In frozen climes, the formation of frost flowers, created by ice extruding from plants, is a fascinating and beautiful thing. One of the most difficult kinds to find is what is known as "hair ice." In very specific conditions, it grows in long, thin threads like hair or candy floss from the rotten branches of certain trees.
It was first described almost 100 years ago in 1918 by geophysicist and meteorologist Alfred Wegener (who is famous for originating the theory of continental drift in 1912). At that time, he proposed that the unusual ice formation was probably due to fungus growing on the damp and decomposing wood.
As it turns out, he was spot on. A team of researchers from Switzerland and Germany have analysed the ice and determined that its peculiar shape is formed by fungus -- in particular, a type of fungus called Exidiopsis effusa. But it wasn't easy: hair ice grows mainly in broadleaf forests between the latitudes of 45 and 55 degrees north. It also mainly only grows at night, melting when the sun rises, and is all but invisible in the snow.
The research was led by Christian Mätzler from the Institute of Applied Physics at the University of Bern in Switzerland, who in 2005 worked with Uppsala University microbiologist Gerhart Wagner to explore the fungus theory further.
"When we saw hair ice for the first time on a forest walk, we were surprised by its beauty," Mätzler said in a statement. "Sparked by curiosity, we started investigating this phenomenon, at first using simple tests, such as letting hair ice melt in our hands until it melted completely."
They treated the wood with fungicide, or dunked it in hot water, noting that treating it inhibited the formation of the ice. This confirmed that fungus was causing the ice to form -- but the species of fungus and why it happens remains unknown.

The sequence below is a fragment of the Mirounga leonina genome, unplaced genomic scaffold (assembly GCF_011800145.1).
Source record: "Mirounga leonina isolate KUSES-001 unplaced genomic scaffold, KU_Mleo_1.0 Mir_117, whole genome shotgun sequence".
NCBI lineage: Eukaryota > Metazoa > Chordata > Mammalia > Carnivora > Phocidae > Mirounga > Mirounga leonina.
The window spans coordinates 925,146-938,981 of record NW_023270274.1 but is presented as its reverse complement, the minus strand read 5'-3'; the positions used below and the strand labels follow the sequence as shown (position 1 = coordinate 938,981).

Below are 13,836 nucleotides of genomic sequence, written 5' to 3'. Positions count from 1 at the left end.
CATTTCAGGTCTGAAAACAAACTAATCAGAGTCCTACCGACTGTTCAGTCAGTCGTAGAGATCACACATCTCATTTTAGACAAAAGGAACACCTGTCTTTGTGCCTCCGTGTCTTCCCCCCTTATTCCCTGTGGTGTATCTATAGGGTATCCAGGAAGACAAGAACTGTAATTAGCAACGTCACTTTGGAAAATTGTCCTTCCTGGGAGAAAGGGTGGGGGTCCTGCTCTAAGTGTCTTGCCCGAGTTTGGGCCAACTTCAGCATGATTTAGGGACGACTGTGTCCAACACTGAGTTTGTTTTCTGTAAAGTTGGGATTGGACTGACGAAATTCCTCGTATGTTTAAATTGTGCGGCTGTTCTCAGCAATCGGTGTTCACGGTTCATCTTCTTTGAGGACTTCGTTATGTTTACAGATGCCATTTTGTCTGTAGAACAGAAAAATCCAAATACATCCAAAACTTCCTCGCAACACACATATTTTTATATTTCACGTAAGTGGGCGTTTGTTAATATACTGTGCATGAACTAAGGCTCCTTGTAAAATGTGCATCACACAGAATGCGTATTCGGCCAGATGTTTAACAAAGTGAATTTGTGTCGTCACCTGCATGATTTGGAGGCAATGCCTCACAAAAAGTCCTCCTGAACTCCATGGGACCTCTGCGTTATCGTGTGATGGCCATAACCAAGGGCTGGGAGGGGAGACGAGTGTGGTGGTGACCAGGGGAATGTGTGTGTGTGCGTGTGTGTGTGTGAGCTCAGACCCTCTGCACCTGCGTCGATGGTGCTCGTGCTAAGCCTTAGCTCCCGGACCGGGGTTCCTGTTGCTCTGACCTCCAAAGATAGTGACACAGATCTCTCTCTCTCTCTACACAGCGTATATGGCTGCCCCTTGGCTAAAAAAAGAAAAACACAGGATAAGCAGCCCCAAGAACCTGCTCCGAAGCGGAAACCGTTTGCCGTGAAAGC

After working with Wagner, Mätzler joined forces with chemist Diana Hofman of the Institute of Bio- and Geosciences in Jülich, Germany, and biologist Gisela Preuss of Wiedtal Gymnasium in Neustadt, Germany to figure out these missing details.
The first experiments were conducted by Preuss, who studied samples of the wood under a microscope. She identified 11 different species of fungus altogether -- but only one could be found on every single sample.
"One of them, Exidiopsis effusa, colonised all of our hair-ice-producing wood, and in more than half of the samples, it was the only species present," Preuss said.
Mätzler's role in the research was to study how the ice was formed. He discovered that it is formed by a process known as ice segregation (when supercooled water caught in the pores of a material, draws toward already formed ice and freezes, adding to and growing the frozen structure). In the case of hair ice, it's a little bit like material extruding through the nozzle of a 3D printer: The shape of the ice is determined by tiny pores in the surface of the wood. But this only occurs on wood where the fungus is present.
"The same amount of ice is produced on wood with or without fungal activity, but without this activity the ice forms a crust-like structure," Mätzler said. "The action of the fungus is to enable the ice to form thin hairs -- with a diameter of about 0.01 mm -- and to keep this shape over many hours at temperatures close to 0°C. Our hypothesis includes that the hairs are stabilised by a recrystallisation inhibitor that is provided by the fungus."
Chemical analyses conducted by Hoffman on the melted ice confirmed the presence of lignin and tannin -- metabolic products of fungal activity. Hofmann said that "These components may be the ones preventing the formation of large ice crystals at the wood surface."
Further work is required to find out what component in the fungus is causing the development of such small ice crystals. Meanwhile, you can read the results of the team's work, published in the journal Biogeosciences.